In a recent decision of Andrews v Toor, 2019 ABCA 268, the Alberta Court of Appeal considered the liability of parties involved in a motor vehicle accident in an uncontrolled intersection in Calgary, Alberta. The trial judge had reached a 50/50 liability finding. The sole issue on appeal was whether the trial judge correctly interpreted and applied the relevant law to the facts in determining that although the Appellant’s vehicle had the right of way, he was negligent in failing to take steps to avoid the collision.
The details of the accident were undisputed by both sides. The Appellant was already in the intersection when the Respondent collided with his driver door. The Respondent was driving to the left of the Appellant’s vehicle when he approached the intersection. The Respondent did not see the Appellant in the intersection, though the trial judge found that she ought to have seen him and was therefore negligent. However, the Appellant was found equally liable as he had seen the Respondent’s vehicle coming towards him at full speed. The trial judge found it to be “imprudent and careless” for the Appellant to proceed into the intersection in those circumstances.
This appeal was a question of law alone, and the standard of review was therefore correctness. Under consideration at trial was the Traffic Safety Act, RSA 2000, c T-6, Use of Highway and Rules of the Road Regulation, Alta Reg 304/2002, section 34(1) which provides:
34(1) Except as otherwise provided in this Part or Part 2, when 2 vehicles approach or enter an intersection from different highways at approximately the same time, the person driving to the left shall yield the right of way to the vehicle on the right.
The Appellant argued that the trial judge erred by failing to apply or misapplying this statutory right of way provision in assessing liability. The trial judge found that the Appellant had a legal duty to yield to the Respondent’s vehicle despite clear evidence that the Respondent’s vehicle was to the left of the appellant’s vehicle and that the two vehicles entered the intersection at approximately the same time.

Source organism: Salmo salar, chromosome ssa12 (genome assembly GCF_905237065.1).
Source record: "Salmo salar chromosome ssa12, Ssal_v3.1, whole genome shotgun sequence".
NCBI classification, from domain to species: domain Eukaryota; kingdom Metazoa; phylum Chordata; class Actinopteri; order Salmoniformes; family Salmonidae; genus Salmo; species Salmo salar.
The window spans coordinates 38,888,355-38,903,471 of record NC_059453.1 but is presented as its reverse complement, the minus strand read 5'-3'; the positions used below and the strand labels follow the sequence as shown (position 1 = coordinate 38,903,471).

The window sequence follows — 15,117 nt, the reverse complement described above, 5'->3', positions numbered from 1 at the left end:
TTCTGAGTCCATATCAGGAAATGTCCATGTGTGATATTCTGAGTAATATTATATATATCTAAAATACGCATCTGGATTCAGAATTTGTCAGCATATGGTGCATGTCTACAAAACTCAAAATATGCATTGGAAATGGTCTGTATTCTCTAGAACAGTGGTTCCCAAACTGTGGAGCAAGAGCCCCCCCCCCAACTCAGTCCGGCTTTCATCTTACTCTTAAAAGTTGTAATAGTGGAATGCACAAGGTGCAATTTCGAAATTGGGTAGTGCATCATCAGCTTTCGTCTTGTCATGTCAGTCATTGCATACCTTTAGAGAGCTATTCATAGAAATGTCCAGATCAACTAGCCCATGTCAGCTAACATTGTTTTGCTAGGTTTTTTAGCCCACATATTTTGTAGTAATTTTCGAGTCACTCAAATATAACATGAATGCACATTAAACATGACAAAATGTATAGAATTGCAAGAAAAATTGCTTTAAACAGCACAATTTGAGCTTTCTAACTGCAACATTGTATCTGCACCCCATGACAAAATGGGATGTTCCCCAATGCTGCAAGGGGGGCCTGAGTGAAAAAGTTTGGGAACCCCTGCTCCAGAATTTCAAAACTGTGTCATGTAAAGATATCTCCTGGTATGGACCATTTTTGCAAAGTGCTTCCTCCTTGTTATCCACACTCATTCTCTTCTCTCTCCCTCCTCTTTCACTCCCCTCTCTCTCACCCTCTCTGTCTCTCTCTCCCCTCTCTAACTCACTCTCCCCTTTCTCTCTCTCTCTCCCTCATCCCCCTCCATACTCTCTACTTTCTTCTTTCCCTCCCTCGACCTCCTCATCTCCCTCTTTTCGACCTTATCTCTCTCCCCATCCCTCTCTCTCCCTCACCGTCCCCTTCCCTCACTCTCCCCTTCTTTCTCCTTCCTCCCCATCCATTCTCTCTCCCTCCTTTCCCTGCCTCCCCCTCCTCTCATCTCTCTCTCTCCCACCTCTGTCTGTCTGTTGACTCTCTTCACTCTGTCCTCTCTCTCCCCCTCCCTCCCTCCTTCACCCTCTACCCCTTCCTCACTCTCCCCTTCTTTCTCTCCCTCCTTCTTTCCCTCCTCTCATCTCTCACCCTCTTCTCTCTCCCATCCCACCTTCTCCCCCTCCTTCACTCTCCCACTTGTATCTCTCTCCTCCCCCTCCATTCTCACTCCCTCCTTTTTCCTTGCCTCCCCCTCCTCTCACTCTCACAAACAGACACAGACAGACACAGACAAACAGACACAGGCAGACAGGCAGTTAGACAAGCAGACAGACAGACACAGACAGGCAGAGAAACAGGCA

The Court of Appeal dismissed the appeal and upheld the trial judge’s apportionment of liability. In doing so, the Court cited the Supreme Court of Canada decision of Brownlee v Harmon,  2 DLR 450 at 461,  SCJ No 56, in which the Court states that the dominant driver (in this case, the Appellant) cannot be found liable unless the Respondent can prove that the Appellant should have been aware of the impending accident and had an opportunity to avoid the collision which a reasonably skilled driver would have taken. In this case, the Respondent had done just that and the Court held that the Appellant did not “do that which a reasonably prudent driver would have done when he saw, in plenty of time, a fast approaching vehicle on his left which did not appear to be adhering to its statutory obligation to yield.”
In other words, the Appellant ignored the approaching vehicle and did not slow down or brake. Both the Respondent and the Appellant had a legal duty to yield to the other vehicle and are therefore equally liable under the law.